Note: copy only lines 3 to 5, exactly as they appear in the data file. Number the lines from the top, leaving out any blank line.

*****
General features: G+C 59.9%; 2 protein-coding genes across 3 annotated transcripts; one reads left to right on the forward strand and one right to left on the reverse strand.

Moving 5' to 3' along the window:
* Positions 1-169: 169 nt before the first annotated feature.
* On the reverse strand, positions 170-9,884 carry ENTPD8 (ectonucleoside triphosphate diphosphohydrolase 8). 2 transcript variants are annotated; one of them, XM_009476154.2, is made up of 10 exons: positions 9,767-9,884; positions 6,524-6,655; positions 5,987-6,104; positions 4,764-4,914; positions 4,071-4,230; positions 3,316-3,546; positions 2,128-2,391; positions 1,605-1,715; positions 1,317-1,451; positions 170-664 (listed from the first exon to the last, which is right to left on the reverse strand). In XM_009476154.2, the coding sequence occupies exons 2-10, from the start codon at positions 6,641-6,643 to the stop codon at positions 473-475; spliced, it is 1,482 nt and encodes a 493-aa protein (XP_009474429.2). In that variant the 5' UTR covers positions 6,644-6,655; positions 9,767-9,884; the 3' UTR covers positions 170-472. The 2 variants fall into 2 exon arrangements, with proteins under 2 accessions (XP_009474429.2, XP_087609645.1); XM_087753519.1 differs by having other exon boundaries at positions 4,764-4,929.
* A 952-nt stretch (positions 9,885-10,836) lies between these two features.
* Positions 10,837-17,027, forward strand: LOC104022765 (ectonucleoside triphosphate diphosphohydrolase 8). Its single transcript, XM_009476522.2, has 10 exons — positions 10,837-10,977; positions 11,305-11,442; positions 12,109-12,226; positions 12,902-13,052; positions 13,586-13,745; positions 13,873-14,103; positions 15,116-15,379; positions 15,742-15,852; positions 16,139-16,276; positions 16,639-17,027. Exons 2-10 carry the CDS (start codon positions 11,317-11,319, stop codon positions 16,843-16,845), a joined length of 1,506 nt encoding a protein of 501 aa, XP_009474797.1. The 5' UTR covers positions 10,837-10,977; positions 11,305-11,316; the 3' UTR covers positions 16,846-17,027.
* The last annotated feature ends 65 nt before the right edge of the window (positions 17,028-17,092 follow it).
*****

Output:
* Positions 1-169: 169 nt before the first annotated feature.
* On the reverse strand, positions 170-9,884 carry ENTPD8 (ectonucleoside triphosphate diphosphohydrolase 8). 2 transcript variants are annotated; one of them, XM_009476154.2, is made up of 10 exons: positions 9,767-9,884; positions 6,524-6,655; positions 5,987-6,104; positions 4,764-4,914; positions 4,071-4,230; positions 3,316-3,546; positions 2,128-2,391; positions 1,605-1,715; positions 1,317-1,451; positions 170-664 (listed from the first exon to the last, which is right to left on the reverse strand). In XM_009476154.2, the coding sequence occupies exons 2-10, from the start codon at positions 6,641-6,643 to the stop codon at positions 473-475; spliced, it is 1,482 nt and encodes a 493-aa protein (XP_009474429.2). In that variant the 5' UTR covers positions 6,644-6,655; positions 9,767-9,884; the 3' UTR covers positions 170-472. The 2 variants fall into 2 exon arrangements, with proteins under 2 accessions (XP_009474429.2, XP_087609645.1); XM_087753519.1 differs by having other exon boundaries at positions 4,764-4,929.
* A 952-nt stretch (positions 9,885-10,836) lies between these two features.